Russian prodigy Elizaveta (Lisa) Tuktamysheva claimed the gold in her senior Grand Prix figure skating debut at Skate Canada International on Saturday, outshining more experienced competitors. Akiko Suzuki of Japan won the free skating to move up from fourth to second place, while USA’s Ashley Wagner captured the bronze.
Tuktamysheva is probably the youngest Grand Prix winner so far as Mao Asada (JPN) was three months older when she won her first Grand Prix gold in 2005. Even Asada and Yuna Kim (KOR) didn’t win their very first Grand Prix when they emerged on the senior scene, but finished second and third, respectively. Both went on to win their second event in their first year on the senior Grand Prix circuit.
Tuktamysheva easily skated through her Latin-themed program, nailing six triple jumps including a triple Lutz-triple toe. The only glitch came when she did a double Axel-double toe instead of the planned double Axel-triple toe combination. The 14-year-old from Glazov in southeastern Russia earned 117.81 points and totaled 177.38 points.
“I am very happy about winning this event,” the World Junior silver medallist shared. “I skated well and I have a lot of positive emotions right now. I didn’t feel a big difference between this event and the junior events. I try not to think about the importance of an event. I take each event seriously, no matter if it is a big or a small one.”
The Russian Junior Champion admitted that there was pressure. “There is always pressure. There was and there will be pressure, but I try not to pay attention to it. I just want to do my job.”
Suzuki put out a lively program to Die Fledermaus by Johann Strauss and produced seven triples as well as three level-four spins. However, the 26-year-old stepped out of a triple loop, added only a single loop to a shaky triple Lutz, and downgraded a combination to a single Axel-triple toe. Still, the Japanese was ranked first in the free skating thanks to a higher component score with 119.44 points. Overall she received 172.28 points.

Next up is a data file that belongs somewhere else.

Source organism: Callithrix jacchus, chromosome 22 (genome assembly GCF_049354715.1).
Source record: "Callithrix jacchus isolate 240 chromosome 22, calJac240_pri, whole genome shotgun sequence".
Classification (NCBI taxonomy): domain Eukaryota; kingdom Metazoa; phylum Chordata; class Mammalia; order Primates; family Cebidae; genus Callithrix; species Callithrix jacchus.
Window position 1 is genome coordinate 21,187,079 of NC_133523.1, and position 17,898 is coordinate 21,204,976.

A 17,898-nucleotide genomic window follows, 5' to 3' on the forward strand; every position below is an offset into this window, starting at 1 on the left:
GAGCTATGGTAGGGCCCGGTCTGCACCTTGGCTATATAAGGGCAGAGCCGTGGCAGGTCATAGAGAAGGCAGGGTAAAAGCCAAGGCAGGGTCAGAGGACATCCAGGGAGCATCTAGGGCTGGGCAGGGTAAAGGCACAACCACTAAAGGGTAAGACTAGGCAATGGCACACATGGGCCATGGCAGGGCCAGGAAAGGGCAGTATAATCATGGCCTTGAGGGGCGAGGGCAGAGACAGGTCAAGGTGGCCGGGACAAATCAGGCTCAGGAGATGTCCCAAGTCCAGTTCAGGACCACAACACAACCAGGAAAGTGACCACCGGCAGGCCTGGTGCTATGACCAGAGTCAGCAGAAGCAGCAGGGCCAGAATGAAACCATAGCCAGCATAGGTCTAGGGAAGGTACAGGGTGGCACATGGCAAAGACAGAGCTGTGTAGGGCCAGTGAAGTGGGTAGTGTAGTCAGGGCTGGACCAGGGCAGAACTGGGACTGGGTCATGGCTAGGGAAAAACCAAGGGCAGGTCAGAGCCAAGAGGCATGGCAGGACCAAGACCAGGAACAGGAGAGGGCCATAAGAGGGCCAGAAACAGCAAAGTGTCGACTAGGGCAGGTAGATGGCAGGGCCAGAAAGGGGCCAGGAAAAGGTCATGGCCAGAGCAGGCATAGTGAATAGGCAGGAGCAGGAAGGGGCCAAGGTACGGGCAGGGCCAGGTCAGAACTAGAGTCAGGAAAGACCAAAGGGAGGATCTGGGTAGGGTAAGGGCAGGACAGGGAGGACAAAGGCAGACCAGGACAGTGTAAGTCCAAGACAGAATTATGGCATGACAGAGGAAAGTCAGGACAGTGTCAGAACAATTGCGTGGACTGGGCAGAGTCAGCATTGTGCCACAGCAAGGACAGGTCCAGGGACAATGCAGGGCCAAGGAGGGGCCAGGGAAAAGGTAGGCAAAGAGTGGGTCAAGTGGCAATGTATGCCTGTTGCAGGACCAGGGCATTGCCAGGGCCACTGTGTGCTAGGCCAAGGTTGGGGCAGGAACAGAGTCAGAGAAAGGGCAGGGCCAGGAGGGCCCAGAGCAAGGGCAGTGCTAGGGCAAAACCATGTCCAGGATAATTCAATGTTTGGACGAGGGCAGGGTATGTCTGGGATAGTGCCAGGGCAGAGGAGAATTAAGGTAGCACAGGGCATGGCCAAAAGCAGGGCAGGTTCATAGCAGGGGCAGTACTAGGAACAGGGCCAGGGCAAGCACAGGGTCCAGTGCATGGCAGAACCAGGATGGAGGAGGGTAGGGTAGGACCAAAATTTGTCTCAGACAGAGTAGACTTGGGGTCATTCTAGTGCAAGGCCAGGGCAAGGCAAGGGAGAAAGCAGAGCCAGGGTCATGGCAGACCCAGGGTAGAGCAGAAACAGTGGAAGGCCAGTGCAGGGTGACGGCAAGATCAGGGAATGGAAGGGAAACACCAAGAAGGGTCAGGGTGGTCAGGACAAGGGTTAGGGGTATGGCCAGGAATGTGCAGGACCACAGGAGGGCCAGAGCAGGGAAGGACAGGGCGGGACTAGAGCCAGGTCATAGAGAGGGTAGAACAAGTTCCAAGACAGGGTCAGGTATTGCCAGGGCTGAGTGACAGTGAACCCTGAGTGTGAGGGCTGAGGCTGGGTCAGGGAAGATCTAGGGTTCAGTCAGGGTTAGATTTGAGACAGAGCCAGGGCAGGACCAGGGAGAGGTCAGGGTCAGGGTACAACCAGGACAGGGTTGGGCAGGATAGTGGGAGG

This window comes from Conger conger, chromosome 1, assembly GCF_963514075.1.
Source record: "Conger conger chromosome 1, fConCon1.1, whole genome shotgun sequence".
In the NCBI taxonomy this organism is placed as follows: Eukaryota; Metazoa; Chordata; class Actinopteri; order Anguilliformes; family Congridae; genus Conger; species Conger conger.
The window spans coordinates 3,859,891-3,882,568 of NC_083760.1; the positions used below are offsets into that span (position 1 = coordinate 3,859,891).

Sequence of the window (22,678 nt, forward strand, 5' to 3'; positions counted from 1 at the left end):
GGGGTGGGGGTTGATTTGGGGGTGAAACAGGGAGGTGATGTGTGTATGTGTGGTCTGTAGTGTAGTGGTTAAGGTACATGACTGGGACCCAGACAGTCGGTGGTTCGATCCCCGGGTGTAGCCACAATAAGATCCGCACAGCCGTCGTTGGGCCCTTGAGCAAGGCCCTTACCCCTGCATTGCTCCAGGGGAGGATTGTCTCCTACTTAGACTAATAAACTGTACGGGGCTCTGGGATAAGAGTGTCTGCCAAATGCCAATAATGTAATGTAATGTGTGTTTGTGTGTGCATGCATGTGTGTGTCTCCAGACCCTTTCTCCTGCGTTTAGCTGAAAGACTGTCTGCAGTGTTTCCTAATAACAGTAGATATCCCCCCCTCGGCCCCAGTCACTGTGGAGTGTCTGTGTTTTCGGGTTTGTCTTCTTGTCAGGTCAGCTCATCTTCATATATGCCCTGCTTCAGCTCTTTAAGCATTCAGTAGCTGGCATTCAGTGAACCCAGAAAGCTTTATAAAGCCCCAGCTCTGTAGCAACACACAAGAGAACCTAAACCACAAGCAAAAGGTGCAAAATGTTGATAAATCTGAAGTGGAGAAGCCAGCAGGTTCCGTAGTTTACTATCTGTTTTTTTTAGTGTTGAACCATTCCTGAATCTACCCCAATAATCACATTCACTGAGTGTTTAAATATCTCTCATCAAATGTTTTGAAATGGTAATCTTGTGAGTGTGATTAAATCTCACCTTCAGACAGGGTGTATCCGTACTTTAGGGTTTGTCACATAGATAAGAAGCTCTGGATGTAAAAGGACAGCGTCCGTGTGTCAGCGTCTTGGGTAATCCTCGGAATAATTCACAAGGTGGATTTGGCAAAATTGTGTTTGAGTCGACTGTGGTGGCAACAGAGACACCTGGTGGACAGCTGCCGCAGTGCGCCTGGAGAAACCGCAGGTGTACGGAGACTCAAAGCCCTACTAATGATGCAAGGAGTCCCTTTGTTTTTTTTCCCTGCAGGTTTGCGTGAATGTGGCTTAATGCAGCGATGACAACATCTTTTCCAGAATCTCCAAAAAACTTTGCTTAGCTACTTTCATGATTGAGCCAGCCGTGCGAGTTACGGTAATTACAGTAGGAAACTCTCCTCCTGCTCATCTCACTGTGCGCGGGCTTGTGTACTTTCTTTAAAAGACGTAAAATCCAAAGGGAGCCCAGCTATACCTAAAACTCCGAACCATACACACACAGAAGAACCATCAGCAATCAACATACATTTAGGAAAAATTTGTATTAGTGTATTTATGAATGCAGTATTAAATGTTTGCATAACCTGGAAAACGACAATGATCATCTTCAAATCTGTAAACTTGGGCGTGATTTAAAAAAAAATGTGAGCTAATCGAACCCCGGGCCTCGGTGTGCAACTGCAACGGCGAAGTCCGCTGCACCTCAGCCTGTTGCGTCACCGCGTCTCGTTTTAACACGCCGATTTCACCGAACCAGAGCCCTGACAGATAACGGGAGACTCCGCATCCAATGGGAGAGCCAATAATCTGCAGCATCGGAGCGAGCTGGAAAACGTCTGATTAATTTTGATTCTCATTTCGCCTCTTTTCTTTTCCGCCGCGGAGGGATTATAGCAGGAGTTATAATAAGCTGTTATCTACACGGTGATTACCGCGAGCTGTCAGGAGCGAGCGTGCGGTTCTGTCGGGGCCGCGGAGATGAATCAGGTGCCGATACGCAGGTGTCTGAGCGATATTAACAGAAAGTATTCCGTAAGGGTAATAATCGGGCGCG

“I enjoyed my free skating so much,” Suzuki said. “After the Olympic Games, I felt defensive, but this year I’m trying to be more positive again and to improve.”
Wagner landed five triple jumps, but missed an underrotated Lutz to earn 110.98 points for her program to the Black Swan. The 20-year-old dropped one spot to third at 165.48 points.
“Today felt great,” Wagner told the post-event press conference. “I was so happy with what I put out. For the first long program of the Grand Prix season I just wanted to perform very strong. I was very satisfied with the exception of the Lutz. Now I have a week at home. (Coach) Mr.Nicks and I are plan to make a few changes and adjustments, and then I go to NHK (Trophy). I am very excited.”
Russia’s Alena Leonova made up for her disappointing short program with a decent free to Adagio for Strings by Samuel Barber and Requiem for a Tower by Clint Mansell. She nailed a triple toe-triple toe, but a loop and a flip were underrotated and she also singled the Axel like she had in the short program. She pulled up from seventh to fourth with 152.22 points.
“This morning I woke up and was a different person from yesterday,” said the Russian silver medalist. “I thought it is not worth to get nervous anymore and I didn’t have to lose anything. Overall, I think I did quite well for my first competition, but I feel my short program is not quite ready yet. I skated my free at the Japan Open, and that helped me.”
USA’s Mirai Nagasu remained in fifth place with 151.72 points. The Californian included four clean triples into her Spartacus program, but had trouble with her layback spin and two-footed an underrotated triple Lutz.
Teammate Rachael Flatt had a nightmare of a free skate. She only landed one clean triple – a loop, and doubled or cheated the other planned triples. Flatt obviously lacked stamina and was very slow. She plummeted from third in the short to tenth and last with 128.22 points.
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